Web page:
While the term "big data" is relatively new, the act of gathering and storing large amounts of information for eventual analysis is ages old. The concept gained momentum in the early 2000s when industry analyst Doug Laney articulated the now-mainstream definition of big data as the three
- Volume: Organizations collect data from a variety of sources, including business transactions, social media and information from sensor or machine-to-machine data. In the past, storing it would've been a problem - but new technologies (such as Hadoop) have eased the burden.
- Velocity:Data streams in at an unprecedented speed and must be dealt with in a timely manner. RFID tags, sensors and smart metering are driving the need to deal with torrents of data in near-real time.
- Variety:Data comes in all types of formats - from structured, numeric data in traditional databases to unstructured text documents, email, video, audio, stock ticker data and financial transactions.
- Variability:In addition to the increasing velocities and varieties of data, data flows can be highly inconsistent with periodic peaks. Is something trending in social media? Daily, seasonal and event-triggered peak data loads can be challenging to manage. Even more so with unstructured data.
- Complexity:Today's data comes from multiple sources, which makes it difficult to link, match, cleanse and transform data across systems. However, it's necessary to connect and correlate relationships, hierarchies and multiple data linkages or your data can quickly spiral out of control.
- Big data's big potential:The amount of data that's being created and stored on a global level is almost inconceivable, and it just keeps growing. That means there's even more potential to glean key insights from business information - yet only a small percentage of data is actually analyzed. What does that mean for businesses? How can they make better use of the raw information that flows into their organizations every day?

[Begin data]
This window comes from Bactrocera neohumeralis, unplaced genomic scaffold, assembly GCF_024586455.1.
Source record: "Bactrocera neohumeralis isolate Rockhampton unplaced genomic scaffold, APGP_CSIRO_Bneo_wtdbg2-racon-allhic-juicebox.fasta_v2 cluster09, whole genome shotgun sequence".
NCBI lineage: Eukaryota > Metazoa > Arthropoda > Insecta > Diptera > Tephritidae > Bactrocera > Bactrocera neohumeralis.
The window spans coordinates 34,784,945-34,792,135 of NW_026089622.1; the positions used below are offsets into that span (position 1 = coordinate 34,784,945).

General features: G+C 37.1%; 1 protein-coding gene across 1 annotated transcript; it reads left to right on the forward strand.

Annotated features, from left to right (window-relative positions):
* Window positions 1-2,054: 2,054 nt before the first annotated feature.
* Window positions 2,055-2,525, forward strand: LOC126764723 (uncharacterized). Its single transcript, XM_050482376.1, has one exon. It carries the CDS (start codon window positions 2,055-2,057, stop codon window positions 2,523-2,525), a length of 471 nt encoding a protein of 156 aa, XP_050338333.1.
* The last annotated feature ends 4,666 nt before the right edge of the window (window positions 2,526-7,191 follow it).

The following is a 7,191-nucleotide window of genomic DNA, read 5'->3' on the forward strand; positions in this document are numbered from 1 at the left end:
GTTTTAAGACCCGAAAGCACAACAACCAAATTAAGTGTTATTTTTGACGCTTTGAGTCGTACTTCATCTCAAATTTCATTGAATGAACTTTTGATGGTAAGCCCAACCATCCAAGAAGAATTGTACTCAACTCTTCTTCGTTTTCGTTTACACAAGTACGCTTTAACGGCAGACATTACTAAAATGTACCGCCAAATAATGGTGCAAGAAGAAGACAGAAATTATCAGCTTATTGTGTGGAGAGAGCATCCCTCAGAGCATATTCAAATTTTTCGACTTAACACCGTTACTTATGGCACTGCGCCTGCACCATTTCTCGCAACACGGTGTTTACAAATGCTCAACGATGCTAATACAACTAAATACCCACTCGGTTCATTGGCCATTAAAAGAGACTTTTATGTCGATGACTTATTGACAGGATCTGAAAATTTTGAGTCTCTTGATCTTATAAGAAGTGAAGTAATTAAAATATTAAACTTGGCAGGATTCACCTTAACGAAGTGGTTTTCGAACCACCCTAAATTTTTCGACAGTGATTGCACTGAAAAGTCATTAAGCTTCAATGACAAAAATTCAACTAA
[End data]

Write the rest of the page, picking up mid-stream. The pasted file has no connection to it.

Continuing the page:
Big data analytics
Big data analytics is the process of examining large and varied data sets -- i.e.big data -- to uncover hidden patterns, unknown correlations, market trends, customer preferences and other useful information that can help organizations make more-informed business decisions.
Big data analytics benefits
Big data analytics applications enable data scientists, predictive modelers, statisticians and other analytics professionals to analyze growing volumes of structured transaction data, plus other forms of data that are often left untapped by conventional business intelligence (BI) and analytics programs. That encompasses a mix of semi-structured and unstructured data -- for example, internet clickstream data, web server logs, social media content, text from customer emails and survey responses, mobile-phone call-detail records and machine data captured by sensors connected to the internet of things.